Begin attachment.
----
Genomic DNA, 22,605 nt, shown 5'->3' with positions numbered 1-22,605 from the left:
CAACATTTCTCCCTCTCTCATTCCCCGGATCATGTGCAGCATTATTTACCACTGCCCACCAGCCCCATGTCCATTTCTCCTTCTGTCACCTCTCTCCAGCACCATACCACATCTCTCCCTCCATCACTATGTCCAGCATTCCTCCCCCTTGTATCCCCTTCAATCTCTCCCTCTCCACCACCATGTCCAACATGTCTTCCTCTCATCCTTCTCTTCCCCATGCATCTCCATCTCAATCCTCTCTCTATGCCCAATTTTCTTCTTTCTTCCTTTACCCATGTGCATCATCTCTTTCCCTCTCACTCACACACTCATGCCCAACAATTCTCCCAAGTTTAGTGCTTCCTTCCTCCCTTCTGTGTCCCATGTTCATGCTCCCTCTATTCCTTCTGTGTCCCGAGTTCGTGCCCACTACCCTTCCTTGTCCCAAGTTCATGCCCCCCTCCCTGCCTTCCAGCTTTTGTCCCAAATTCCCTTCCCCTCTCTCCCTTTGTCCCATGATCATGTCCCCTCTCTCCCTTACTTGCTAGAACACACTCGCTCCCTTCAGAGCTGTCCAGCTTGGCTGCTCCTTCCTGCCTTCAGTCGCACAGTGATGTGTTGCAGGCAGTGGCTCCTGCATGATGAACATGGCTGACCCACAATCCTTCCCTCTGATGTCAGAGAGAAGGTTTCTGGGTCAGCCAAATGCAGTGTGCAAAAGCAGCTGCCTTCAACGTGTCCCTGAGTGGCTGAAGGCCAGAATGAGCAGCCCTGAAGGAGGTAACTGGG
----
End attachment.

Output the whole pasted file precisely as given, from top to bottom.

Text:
Genomic DNA, 22,605 nt, shown 5'->3' with positions numbered 1-22,605 from the left:
CAACATTTCTCCCTCTCTCATTCCCCGGATCATGTGCAGCATTATTTACCACTGCCCACCAGCCCCATGTCCATTTCTCCTTCTGTCACCTCTCTCCAGCACCATACCACATCTCTCCCTCCATCACTATGTCCAGCATTCCTCCCCCTTGTATCCCCTTCAATCTCTCCCTCTCCACCACCATGTCCAACATGTCTTCCTCTCATCCTTCTCTTCCCCATGCATCTCCATCTCAATCCTCTCTCTATGCCCAATTTTCTTCTTTCTTCCTTTACCCATGTGCATCATCTCTTTCCCTCTCACTCACACACTCATGCCCAACAATTCTCCCAAGTTTAGTGCTTCCTTCCTCCCTTCTGTGTCCCATGTTCATGCTCCCTCTATTCCTTCTGTGTCCCGAGTTCGTGCCCACTACCCTTCCTTGTCCCAAGTTCATGCCCCCCTCCCTGCCTTCCAGCTTTTGTCCCAAATTCCCTTCCCCTCTCTCCCTTTGTCCCATGATCATGTCCCCTCTCTCCCTTACTTGCTAGAACACACTCGCTCCCTTCAGAGCTGTCCAGCTTGGCTGCTCCTTCCTGCCTTCAGTCGCACAGTGATGTGTTGCAGGCAGTGGCTCCTGCATGATGAACATGGCTGACCCACAATCCTTCCCTCTGATGTCAGAGAGAAGGTTTCTGGGTCAGCCAAATGCAGTGTGCAAAAGCAGCTGCCTTCAACGTGTCCCTGAGTGGCTGAAGGCCAGAATGAGCAGCCCTGAAGGAGGTAACTGGG